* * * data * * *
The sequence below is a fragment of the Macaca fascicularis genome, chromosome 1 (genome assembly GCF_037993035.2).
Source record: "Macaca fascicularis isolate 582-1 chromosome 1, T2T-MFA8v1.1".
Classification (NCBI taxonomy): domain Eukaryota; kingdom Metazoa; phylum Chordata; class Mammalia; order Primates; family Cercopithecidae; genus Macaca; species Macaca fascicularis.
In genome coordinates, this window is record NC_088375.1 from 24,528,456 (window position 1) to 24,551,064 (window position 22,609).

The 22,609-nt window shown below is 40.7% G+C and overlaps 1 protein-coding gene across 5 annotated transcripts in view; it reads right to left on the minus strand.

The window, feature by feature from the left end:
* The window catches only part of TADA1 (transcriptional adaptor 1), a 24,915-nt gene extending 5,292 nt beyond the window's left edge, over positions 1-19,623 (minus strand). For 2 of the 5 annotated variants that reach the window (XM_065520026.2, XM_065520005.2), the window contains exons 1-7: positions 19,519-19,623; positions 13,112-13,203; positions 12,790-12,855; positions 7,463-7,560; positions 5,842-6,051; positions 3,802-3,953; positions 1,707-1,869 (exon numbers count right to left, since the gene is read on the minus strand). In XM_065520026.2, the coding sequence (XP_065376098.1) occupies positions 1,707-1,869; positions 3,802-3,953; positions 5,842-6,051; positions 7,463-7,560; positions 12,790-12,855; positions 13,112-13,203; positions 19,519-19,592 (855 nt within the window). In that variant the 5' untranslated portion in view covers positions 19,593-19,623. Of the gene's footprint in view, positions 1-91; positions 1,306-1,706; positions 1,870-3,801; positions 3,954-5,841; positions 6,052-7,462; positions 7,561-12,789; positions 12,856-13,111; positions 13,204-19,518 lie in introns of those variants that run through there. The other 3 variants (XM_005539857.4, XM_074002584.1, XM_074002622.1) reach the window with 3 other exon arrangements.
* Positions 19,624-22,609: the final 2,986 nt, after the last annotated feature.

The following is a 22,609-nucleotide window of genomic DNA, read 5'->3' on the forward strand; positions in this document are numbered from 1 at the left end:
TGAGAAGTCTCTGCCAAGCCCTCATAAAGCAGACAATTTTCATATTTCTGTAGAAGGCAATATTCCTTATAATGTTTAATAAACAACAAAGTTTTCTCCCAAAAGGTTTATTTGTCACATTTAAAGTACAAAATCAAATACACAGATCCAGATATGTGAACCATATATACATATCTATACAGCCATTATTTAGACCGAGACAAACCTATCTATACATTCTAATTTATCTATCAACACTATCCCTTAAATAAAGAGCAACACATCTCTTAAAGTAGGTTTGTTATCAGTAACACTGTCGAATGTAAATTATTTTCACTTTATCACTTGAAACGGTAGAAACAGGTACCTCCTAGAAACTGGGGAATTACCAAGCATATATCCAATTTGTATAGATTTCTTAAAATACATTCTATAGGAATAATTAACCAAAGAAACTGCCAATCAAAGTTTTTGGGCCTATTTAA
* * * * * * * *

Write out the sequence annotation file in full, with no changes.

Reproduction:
The sequence below is a fragment of the Macaca fascicularis genome, chromosome 1 (genome assembly GCF_037993035.2).
Source record: "Macaca fascicularis isolate 582-1 chromosome 1, T2T-MFA8v1.1".
Classification (NCBI taxonomy): domain Eukaryota; kingdom Metazoa; phylum Chordata; class Mammalia; order Primates; family Cercopithecidae; genus Macaca; species Macaca fascicularis.
In genome coordinates, this window is record NC_088375.1 from 24,528,456 (window position 1) to 24,551,064 (window position 22,609).

The 22,609-nt window shown below is 40.7% G+C and overlaps 1 protein-coding gene across 5 annotated transcripts in view; it reads right to left on the minus strand.

The window, feature by feature from the left end:
* The window catches only part of TADA1 (transcriptional adaptor 1), a 24,915-nt gene extending 5,292 nt beyond the window's left edge, over positions 1-19,623 (minus strand). For 2 of the 5 annotated variants that reach the window (XM_065520026.2, XM_065520005.2), the window contains exons 1-7: positions 19,519-19,623; positions 13,112-13,203; positions 12,790-12,855; positions 7,463-7,560; positions 5,842-6,051; positions 3,802-3,953; positions 1,707-1,869 (exon numbers count right to left, since the gene is read on the minus strand). In XM_065520026.2, the coding sequence (XP_065376098.1) occupies positions 1,707-1,869; positions 3,802-3,953; positions 5,842-6,051; positions 7,463-7,560; positions 12,790-12,855; positions 13,112-13,203; positions 19,519-19,592 (855 nt within the window). In that variant the 5' untranslated portion in view covers positions 19,593-19,623. Of the gene's footprint in view, positions 1-91; positions 1,306-1,706; positions 1,870-3,801; positions 3,954-5,841; positions 6,052-7,462; positions 7,561-12,789; positions 12,856-13,111; positions 13,204-19,518 lie in introns of those variants that run through there. The other 3 variants (XM_005539857.4, XM_074002584.1, XM_074002622.1) reach the window with 3 other exon arrangements.
* Positions 19,624-22,609: the final 2,986 nt, after the last annotated feature.

The following is a 22,609-nucleotide window of genomic DNA, read 5'->3' on the forward strand; positions in this document are numbered from 1 at the left end:
TGAGAAGTCTCTGCCAAGCCCTCATAAAGCAGACAATTTTCATATTTCTGTAGAAGGCAATATTCCTTATAATGTTTAATAAACAACAAAGTTTTCTCCCAAAAGGTTTATTTGTCACATTTAAAGTACAAAATCAAATACACAGATCCAGATATGTGAACCATATATACATATCTATACAGCCATTATTTAGACCGAGACAAACCTATCTATACATTCTAATTTATCTATCAACACTATCCCTTAAATAAAGAGCAACACATCTCTTAAAGTAGGTTTGTTATCAGTAACACTGTCGAATGTAAATTATTTTCACTTTATCACTTGAAACGGTAGAAACAGGTACCTCCTAGAAACTGGGGAATTACCAAGCATATATCCAATTTGTATAGATTTCTTAAAATACATTCTATAGGAATAATTAACCAAAGAAACTGCCAATCAAAGTTTTTGGGCCTATTTAA